Washington Post columnist Kathleen Parker got a lot right in her commentary published in the May 15 News Tribune, After Trump, the GOP may need a better voting system. No question our deeply flawed plurality system is partly to blame for producing a presumptive nominee so widely detested, even in his own party.
Trumps in a class by himself when it comes to polarizing voters, but the process doesnt seem to be resulting in a broadly appealing Democratic candidate, either. According to the analysts at FiveThirtyEight, both parties likely presidential nominees, despite each having a base of emphatic support, are more strongly disliked than any nominee at this point in the past 10 election cycles.
Theres a system that would yield winners with much broader support. Consensus winners. But its not approval voting; its ranked-choice voting. Unlike approval voting, ranked-choice voting is road-tested. It has been used successfully in cities from San Francisco, Oakland and Berkeley in California to Minneapolis and St. Paul in Minnesota.
Ranked-choice voting allows voters to cast ballots for favorite candidates without fear of wasting a vote or helping candidates they like least. It rewards candidates who represent a broad majority instead of those who pander to a zealous base. Voters in Minneapolis and St. Paul have found that it heightens voter engagement, promotes greater choice, fosters more civil and substantive campaigning, and results in leadership thats more representative of the community.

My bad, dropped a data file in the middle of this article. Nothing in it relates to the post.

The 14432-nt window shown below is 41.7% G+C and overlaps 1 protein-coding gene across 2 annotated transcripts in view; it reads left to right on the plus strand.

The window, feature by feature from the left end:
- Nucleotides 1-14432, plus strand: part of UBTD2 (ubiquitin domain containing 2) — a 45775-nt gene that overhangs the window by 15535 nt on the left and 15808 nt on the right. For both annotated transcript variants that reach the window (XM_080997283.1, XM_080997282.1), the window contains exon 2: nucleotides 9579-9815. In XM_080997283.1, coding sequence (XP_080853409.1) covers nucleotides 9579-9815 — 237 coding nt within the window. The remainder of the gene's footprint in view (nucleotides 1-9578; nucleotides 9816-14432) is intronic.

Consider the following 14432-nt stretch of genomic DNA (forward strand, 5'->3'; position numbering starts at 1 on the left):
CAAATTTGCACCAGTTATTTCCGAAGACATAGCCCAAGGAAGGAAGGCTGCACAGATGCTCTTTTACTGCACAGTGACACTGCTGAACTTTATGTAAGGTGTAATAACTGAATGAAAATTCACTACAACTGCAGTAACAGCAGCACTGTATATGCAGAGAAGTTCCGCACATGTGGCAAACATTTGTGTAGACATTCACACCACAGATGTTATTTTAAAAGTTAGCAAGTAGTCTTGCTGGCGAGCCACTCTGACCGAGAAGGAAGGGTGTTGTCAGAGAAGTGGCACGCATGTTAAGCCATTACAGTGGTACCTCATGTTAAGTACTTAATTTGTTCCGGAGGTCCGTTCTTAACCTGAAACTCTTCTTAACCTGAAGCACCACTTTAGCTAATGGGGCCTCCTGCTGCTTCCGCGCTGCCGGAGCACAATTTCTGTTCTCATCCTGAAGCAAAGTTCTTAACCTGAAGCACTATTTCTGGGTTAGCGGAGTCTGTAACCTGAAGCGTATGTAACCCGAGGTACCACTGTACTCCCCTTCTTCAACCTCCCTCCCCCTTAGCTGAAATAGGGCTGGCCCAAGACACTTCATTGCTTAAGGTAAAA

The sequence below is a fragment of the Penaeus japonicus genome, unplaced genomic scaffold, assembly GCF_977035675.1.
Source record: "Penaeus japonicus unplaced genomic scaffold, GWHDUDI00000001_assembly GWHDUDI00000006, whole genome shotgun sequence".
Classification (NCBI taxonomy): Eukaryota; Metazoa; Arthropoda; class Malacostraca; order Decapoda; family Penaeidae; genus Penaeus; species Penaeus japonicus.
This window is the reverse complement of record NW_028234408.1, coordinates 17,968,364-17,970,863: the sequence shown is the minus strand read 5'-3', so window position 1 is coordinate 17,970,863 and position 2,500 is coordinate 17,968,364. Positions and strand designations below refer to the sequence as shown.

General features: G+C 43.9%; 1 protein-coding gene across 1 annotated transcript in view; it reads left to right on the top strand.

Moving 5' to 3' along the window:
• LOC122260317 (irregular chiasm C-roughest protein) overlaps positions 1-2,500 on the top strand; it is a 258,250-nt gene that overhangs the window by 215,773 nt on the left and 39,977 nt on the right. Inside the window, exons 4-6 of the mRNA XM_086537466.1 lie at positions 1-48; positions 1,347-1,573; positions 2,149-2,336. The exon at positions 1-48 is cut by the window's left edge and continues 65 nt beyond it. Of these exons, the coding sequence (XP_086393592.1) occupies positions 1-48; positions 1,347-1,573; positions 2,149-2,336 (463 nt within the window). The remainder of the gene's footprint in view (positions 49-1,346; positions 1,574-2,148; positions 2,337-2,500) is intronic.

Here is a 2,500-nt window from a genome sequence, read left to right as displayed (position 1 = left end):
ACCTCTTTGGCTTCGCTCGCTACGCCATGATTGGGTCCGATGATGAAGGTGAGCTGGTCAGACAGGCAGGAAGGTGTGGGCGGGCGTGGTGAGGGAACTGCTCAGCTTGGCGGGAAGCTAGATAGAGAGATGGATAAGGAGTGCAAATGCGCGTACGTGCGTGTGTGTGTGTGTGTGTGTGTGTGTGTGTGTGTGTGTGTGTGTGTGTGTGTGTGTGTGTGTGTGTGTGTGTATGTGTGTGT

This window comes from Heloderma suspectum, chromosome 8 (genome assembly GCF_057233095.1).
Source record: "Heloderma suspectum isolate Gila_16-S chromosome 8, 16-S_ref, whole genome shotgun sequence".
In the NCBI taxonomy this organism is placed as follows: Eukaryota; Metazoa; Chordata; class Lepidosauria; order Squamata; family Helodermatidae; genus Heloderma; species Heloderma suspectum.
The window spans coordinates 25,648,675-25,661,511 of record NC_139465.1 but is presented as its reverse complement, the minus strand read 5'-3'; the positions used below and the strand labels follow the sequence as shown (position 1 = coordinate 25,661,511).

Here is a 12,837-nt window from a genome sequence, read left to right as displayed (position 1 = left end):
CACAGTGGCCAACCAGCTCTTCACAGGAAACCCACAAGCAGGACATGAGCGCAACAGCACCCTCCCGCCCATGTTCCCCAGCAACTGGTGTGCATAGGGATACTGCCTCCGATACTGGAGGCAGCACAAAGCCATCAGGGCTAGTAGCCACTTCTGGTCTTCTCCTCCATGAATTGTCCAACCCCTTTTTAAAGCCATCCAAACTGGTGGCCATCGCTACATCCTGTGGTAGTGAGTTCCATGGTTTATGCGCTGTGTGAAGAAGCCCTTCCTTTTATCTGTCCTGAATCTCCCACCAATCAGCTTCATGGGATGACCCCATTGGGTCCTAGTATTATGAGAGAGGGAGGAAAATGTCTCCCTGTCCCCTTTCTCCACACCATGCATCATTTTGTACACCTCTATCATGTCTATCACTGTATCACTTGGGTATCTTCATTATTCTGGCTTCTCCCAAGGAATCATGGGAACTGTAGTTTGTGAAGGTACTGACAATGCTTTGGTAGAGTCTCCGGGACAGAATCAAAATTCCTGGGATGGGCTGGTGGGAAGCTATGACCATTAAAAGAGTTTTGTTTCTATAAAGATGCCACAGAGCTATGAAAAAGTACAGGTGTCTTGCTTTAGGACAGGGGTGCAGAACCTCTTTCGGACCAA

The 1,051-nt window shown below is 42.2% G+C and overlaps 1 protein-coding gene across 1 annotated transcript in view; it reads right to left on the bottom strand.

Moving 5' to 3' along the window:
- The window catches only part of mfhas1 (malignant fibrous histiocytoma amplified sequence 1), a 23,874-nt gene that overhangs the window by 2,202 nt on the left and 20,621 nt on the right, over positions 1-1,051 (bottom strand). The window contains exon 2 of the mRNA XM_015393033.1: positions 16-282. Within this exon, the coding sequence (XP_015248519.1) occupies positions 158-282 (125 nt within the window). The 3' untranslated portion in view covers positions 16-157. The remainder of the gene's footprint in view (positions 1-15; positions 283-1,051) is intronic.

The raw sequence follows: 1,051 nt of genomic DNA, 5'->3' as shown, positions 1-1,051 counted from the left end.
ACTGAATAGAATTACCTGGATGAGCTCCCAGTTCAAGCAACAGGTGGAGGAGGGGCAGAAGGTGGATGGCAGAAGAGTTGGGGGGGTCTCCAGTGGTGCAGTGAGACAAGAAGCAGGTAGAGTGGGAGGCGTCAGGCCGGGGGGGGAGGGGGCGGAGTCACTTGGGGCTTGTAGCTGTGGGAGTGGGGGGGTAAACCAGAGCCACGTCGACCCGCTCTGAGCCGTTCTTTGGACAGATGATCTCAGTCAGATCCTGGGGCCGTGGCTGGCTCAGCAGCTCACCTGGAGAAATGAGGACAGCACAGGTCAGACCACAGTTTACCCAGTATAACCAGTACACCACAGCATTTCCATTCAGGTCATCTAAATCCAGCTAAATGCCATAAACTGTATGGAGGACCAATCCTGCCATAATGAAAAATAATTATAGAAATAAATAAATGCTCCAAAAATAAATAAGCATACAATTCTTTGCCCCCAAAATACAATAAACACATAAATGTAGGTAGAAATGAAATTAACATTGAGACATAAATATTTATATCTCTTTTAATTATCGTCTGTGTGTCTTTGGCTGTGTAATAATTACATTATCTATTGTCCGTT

Plus, at a time when fewer voters are identifying as Republicans (26 percent) or Democrats (29 percent), ranked-choice voting promotes political diversity, opening the system to independent and third-party candidates. Under ranked-choice voting, qualified, commonsense candidates outside the two-party system actually could win.
Parker was correct: Were not stuck with the dysfunctional system that has gotten us where we are today. Theres a better way. But its not approval voting; its ranked-choice voting.
The writer is a former Congressman and current president and CEO of the Southern Minnesota Initiative Foundation